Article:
Tricks and Treats
Autumn is here in Pensacola, Halloween is right around the corner, and it is starting to cool down. The hot triple-digit temps of the summers are behind us, and now we get North winds and cooler fronts that bring our temperatures down to the seventies and even lower some days.
One thing that doesn’t cool down in the fall here is the fishing. Sometimes when a cold front pushes through, it brings wind and rain, making it tricky to get offshore; when the weather cooperates, we are often treated to some phenomenal fishing!
The water also cools down this time of year which is a less friendly environment for algae bloom, making the water much cleaner looking. Some days the water looks so crystal clear it feels like you’re fishing in an aquarium!
The good thing about this clean water is that pelagic fish such as Mahi-Mahi, Blackfin Tuna, Sailfish, and Wahoo seem to show up when this happens. Perhaps the clarity of the water attracts them, as these species are pretty particular about the water conditions they live in.
This is why I love running guided fishing trips this time of year, I never really know what I am going to see until I get out there.
While it still is not a common occurrence to catch these pelagic species in the Gulf, the odds increase substantially this time of year. In fact, just a couple days ago I had an awesome trip with some repeat clients, Sabrina, Woods, and Madison.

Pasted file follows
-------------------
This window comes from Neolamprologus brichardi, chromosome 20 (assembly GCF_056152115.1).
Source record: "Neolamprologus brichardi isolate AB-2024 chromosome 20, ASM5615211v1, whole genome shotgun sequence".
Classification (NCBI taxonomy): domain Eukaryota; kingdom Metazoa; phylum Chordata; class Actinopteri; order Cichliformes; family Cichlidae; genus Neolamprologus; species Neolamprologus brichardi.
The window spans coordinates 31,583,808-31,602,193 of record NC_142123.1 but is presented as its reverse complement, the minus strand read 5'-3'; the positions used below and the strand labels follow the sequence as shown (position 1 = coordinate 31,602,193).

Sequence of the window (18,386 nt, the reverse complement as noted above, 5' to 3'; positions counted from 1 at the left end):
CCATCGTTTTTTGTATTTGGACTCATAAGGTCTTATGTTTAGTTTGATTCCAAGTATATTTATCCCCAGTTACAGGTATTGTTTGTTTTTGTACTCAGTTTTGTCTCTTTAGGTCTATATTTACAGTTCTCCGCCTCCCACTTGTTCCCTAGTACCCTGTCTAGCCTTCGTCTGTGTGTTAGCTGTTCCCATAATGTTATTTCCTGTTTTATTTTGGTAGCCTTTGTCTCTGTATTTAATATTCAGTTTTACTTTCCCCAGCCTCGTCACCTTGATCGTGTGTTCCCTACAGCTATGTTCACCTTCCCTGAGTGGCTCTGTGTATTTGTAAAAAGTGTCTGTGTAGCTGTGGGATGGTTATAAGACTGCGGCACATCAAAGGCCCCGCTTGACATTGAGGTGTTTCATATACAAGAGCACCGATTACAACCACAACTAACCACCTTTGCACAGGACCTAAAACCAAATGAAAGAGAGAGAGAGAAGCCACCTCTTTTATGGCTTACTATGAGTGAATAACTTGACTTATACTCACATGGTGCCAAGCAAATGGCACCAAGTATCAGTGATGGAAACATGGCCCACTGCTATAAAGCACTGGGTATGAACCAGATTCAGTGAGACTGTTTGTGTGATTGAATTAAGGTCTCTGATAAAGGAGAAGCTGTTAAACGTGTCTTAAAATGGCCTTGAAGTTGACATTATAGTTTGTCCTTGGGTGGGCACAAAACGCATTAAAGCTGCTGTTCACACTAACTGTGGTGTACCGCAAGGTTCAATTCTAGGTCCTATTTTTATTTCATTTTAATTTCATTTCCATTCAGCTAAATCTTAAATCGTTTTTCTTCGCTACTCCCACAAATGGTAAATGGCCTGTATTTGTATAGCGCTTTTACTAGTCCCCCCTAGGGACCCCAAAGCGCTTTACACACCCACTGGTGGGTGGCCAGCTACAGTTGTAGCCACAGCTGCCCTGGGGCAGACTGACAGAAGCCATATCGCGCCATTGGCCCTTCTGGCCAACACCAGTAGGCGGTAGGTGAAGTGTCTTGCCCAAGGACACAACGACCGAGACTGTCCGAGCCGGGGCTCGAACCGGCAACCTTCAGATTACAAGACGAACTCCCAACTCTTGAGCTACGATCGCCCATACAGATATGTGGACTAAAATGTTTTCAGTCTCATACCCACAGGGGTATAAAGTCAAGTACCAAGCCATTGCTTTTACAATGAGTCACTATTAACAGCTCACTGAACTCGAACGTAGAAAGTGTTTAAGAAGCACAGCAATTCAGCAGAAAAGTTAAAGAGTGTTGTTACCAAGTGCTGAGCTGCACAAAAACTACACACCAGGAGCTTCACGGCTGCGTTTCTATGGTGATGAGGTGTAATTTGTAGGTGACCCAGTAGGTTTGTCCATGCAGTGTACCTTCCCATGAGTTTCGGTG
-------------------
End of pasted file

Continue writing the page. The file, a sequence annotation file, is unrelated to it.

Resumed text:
We went out in the Gulf and caught a limit of Red Snapper by chumming them up to the top. Once we had our limit, we put some live baits out on wire leaders and looked for pelagics.
Nearly 30 seconds after the live bait hit the water, the drag started singing! 15-year-old Madison eagerly grabbed the fishing rod and began to wrestle with the 65 lb wahoo on the line. After about 15 minutes we got a gaff in the beautiful fish, and it was smiles all around. 30 minutes later, we found a school of small Mahi and caught a handful of those to top the box off.
In addition to the occasional pelagic action the fishing in general has been consistently productive.
Recently, trips have produced lots of Amberjack, other reef fish, and plenty of Sharks. As the water temps start dropping, some migratory fish will begin to push out in search of warmer water, which will make the fishing shift again. As of now, the fishing has been red hot, and if you want in on this action, it is time to get out here!
Within the next couple of weeks, the Pogys (menhaden) will start to push out of the bayous and into the bay. When this happens, we have a phenomenon we call “the bull run”.
Thousands of Bull Redfish school up and start devouring the Pogys as they work their way out. When it’s like that, those Redfish usually eat almost anything you present to them, and it is an absolute blast to catch them. Most of these Reds will be 30-40 inches in length and put up a great fight.
At the time of writing this article, we must release these trophy fish according to Florida regulations, but that doesn’t make them any less fun to catch!
If you have never fished with us in October/ November, I highly recommend it and hope to see you soon!